Building for speed - 1

Pictured, from left, are team mentor Jim Radmann, Isaac Dommer, Grafton High School instructor Mike Dodge and 5 Corners President Eric Weninger, and kneeling is Owen Pryga. Not pictured is team member Del Schuler.

GRAFTON — Area high school students with a passion for motorsports, engineering and technology have a unique opportunity to learn the ins and outs of the sport of auto racing through the Wisconsin Formula Student USA project.

The focus of the project is to help students develop the engineering and technical skills that are vital to manufacturers. They learn laser cutting, welding, machining, fiberglassing and design using CAD, Solidworks and Fusion 360 programs. Students come from across the state and country.

Cedarburg resident Jim Radmann, father of a 19-year-old who is immersed in the racing culture, has voluntarily organized a program through Grafton High School that allows high schoolers to learn the intricacies of what makes an Indy car work.

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Radmann said 12 Wisconsin schools are participating in the program, as well as teams from Ohio, Michigan and Colorado. Radmann works with SAE, SCCA, MCSCC, SVRA and other race organizations and key individuals.

At this point, Radmann's team of three attends Grafton High School, but he's hoping to add students from other high schools in the area. Each team is responsible for constructing a replica race vehicle according to a strict set of guidelines that help the students construct a safe vehicle that closely resembles the current SCCA Formula First race vehicle.

"These kids are some of the best and brightest," Radmann said. Involved students race cars at Slinger and most have part-time jobs after school.

"The hands-on work, the life skills, the experience in what is done in real-world manufacturing, is what these kids get to learn," Radmann said. "The scope of this project is a big undertaking. It is a big commitment in time and effort. The kids even come in during spring break to work on the build."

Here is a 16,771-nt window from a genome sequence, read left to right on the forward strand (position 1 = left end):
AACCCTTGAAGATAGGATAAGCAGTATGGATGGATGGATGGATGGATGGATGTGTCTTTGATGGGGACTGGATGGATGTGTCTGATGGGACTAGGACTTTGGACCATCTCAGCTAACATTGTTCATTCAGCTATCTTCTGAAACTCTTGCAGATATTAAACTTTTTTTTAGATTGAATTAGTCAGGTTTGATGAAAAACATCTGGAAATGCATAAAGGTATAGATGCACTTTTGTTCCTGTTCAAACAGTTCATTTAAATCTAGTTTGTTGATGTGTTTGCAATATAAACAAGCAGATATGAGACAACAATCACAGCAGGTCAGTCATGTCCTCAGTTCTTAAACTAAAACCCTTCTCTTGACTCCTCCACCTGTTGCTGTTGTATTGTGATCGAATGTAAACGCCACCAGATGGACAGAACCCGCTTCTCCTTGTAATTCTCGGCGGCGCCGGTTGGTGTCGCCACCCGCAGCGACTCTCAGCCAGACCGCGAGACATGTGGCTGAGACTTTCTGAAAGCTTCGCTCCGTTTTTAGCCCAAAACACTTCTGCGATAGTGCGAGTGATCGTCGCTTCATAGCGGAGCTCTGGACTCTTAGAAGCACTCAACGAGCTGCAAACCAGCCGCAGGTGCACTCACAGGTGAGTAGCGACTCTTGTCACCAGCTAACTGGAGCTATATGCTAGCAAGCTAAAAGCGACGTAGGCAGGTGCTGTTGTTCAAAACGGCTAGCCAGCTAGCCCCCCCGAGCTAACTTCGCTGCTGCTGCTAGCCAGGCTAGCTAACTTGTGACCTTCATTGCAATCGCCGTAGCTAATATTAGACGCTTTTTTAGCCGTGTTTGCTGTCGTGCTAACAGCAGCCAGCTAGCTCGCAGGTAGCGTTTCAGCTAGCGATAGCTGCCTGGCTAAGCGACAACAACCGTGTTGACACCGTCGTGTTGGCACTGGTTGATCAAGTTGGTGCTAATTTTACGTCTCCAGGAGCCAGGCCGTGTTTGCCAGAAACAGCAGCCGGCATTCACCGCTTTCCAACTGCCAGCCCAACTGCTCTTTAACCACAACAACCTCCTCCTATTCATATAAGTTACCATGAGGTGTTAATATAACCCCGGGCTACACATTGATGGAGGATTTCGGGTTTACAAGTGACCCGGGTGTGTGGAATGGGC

In addition to building the car, each member of the team has to drive it, so the necessity for perfection is obvious to all. The group will be taking the car to Road America for road testing in the near future.

"I believe we can develop this program further in coming years to a college-level program in partnership with SAE, trade school and technical school programs, and even use AI (artificial intelligence) to create an autonomous formula student vehicle as well as a hybrid," Radmann said.

He found the perfect partner in his endeavor. Mike Dodge is the technical education instructor at Grafton High School. He teaches welding, machining and engineering and also coaches wrestling, Battlebots and First Robotics.

"It's one thing to make a hammer handle to the right size," Dodge said. "But when parts need to interchange, they have to be accurate."

Radmann said these students will go on to college. Graduates from past years attend the Milwaukee School of Engineering, the University of Wisconsin-Milwaukee, UW-Platteville and Marquette University. They have the opportunity to get in at the college level and go on to professional motor sports like Indy and Nascar.

The third partner in the project is Eric Weninger, president of 5 Corners Isuzu Truck & Auto in Cedarburg.

"When Jim asked me if he could keep the car at our dealership, I knew it was an all-around win, for the kids involved as well as the school," Weninger said. He also shares his automotive expertise with the club members.

The car will be in the dealership showroom for at least the next couple of weeks. Radmann said, "Eric is our biggest supporter. He makes it a whole lot easier for the team," he said. All of this, of course, comes at a cost. Parts, services and travel expenses don't come cheap.

"The car is worth $10,000," Radmann said. "Sponsors are always welcome." Radmann is vice president of Network Operations Center Cable Response TV. He can be reached at